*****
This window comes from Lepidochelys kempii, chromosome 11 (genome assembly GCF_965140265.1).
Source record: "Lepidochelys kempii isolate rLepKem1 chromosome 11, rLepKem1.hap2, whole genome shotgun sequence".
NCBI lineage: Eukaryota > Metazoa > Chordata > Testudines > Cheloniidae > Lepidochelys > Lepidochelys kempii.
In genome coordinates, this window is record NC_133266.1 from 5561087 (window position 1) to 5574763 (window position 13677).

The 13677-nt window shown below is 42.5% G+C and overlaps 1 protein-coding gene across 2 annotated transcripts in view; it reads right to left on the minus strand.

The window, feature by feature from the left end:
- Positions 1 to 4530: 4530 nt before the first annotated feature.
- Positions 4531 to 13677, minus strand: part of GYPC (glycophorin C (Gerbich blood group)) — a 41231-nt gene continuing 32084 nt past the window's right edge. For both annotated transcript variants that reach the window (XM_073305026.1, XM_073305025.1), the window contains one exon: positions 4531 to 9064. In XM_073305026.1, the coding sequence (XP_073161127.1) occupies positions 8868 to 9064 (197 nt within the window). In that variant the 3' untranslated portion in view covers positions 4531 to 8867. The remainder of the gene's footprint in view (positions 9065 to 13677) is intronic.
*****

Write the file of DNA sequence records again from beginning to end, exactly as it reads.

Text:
This window comes from Lepidochelys kempii, chromosome 11 (genome assembly GCF_965140265.1).
Source record: "Lepidochelys kempii isolate rLepKem1 chromosome 11, rLepKem1.hap2, whole genome shotgun sequence".
NCBI lineage: Eukaryota > Metazoa > Chordata > Testudines > Cheloniidae > Lepidochelys > Lepidochelys kempii.
In genome coordinates, this window is record NC_133266.1 from 5561087 (window position 1) to 5574763 (window position 13677).

The 13677-nt window shown below is 42.5% G+C and overlaps 1 protein-coding gene across 2 annotated transcripts in view; it reads right to left on the minus strand.

The window, feature by feature from the left end:
- Positions 1 to 4530: 4530 nt before the first annotated feature.
- Positions 4531 to 13677, minus strand: part of GYPC (glycophorin C (Gerbich blood group)) — a 41231-nt gene continuing 32084 nt past the window's right edge. For both annotated transcript variants that reach the window (XM_073305026.1, XM_073305025.1), the window contains one exon: positions 4531 to 9064. In XM_073305026.1, the coding sequence (XP_073161127.1) occupies positions 8868 to 9064 (197 nt within the window). In that variant the 3' untranslated portion in view covers positions 4531 to 8867. The remainder of the gene's footprint in view (positions 9065 to 13677) is intronic.